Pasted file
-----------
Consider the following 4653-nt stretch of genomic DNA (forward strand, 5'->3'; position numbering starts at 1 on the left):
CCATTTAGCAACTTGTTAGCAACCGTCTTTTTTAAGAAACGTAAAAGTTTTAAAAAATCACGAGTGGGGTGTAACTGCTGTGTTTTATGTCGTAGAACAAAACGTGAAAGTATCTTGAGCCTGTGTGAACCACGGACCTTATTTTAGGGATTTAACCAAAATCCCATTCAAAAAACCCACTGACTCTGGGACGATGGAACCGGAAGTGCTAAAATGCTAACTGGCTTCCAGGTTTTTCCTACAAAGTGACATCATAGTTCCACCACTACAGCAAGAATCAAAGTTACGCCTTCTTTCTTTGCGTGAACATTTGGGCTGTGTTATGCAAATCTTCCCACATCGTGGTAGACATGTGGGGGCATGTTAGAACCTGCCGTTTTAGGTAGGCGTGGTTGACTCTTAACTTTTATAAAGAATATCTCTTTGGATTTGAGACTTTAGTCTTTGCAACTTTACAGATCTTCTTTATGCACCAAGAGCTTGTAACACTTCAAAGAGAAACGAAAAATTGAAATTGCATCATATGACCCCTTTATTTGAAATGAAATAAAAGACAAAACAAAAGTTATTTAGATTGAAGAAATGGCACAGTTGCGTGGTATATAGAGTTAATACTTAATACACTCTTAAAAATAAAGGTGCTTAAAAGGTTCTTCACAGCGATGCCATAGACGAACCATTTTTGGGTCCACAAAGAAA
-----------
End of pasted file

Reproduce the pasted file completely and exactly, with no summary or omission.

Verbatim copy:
Consider the following 4653-nt stretch of genomic DNA (forward strand, 5'->3'; position numbering starts at 1 on the left):
CCATTTAGCAACTTGTTAGCAACCGTCTTTTTTAAGAAACGTAAAAGTTTTAAAAAATCACGAGTGGGGTGTAACTGCTGTGTTTTATGTCGTAGAACAAAACGTGAAAGTATCTTGAGCCTGTGTGAACCACGGACCTTATTTTAGGGATTTAACCAAAATCCCATTCAAAAAACCCACTGACTCTGGGACGATGGAACCGGAAGTGCTAAAATGCTAACTGGCTTCCAGGTTTTTCCTACAAAGTGACATCATAGTTCCACCACTACAGCAAGAATCAAAGTTACGCCTTCTTTCTTTGCGTGAACATTTGGGCTGTGTTATGCAAATCTTCCCACATCGTGGTAGACATGTGGGGGCATGTTAGAACCTGCCGTTTTAGGTAGGCGTGGTTGACTCTTAACTTTTATAAAGAATATCTCTTTGGATTTGAGACTTTAGTCTTTGCAACTTTACAGATCTTCTTTATGCACCAAGAGCTTGTAACACTTCAAAGAGAAACGAAAAATTGAAATTGCATCATATGACCCCTTTATTTGAAATGAAATAAAAGACAAAACAAAAGTTATTTAGATTGAAGAAATGGCACAGTTGCGTGGTATATAGAGTTAATACTTAATACACTCTTAAAAATAAAGGTGCTTAAAAGGTTCTTCACAGCGATGCCATAGACGAACCATTTTTGGGTCCACAAAGAAA